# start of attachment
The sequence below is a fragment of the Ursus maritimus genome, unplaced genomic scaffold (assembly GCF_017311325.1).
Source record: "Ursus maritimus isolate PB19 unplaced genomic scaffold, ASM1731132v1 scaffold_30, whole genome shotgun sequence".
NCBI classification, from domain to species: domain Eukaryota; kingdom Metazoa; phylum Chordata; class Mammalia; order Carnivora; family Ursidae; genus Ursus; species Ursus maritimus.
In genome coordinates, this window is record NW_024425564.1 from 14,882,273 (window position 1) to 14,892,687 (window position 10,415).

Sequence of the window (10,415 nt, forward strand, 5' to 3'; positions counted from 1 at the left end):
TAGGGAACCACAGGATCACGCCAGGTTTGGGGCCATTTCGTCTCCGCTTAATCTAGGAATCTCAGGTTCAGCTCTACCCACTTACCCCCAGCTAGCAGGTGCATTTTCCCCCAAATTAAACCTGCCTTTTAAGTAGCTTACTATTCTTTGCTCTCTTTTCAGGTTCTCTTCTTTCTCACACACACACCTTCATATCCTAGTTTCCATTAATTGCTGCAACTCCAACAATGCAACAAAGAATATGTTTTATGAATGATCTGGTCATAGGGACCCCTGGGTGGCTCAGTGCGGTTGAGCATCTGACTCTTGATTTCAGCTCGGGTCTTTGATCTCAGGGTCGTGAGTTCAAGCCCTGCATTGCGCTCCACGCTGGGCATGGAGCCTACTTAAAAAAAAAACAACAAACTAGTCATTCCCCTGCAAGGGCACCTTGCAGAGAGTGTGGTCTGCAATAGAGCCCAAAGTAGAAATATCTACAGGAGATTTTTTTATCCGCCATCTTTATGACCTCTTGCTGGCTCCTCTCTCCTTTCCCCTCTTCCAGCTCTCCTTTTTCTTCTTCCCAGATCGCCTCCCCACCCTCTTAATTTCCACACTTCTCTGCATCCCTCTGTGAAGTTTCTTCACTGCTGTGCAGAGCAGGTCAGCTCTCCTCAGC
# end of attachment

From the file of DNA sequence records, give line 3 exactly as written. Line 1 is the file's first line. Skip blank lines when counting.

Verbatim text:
NCBI classification, from domain to species: domain Eukaryota; kingdom Metazoa; phylum Chordata; class Mammalia; order Carnivora; family Ursidae; genus Ursus; species Ursus maritimus.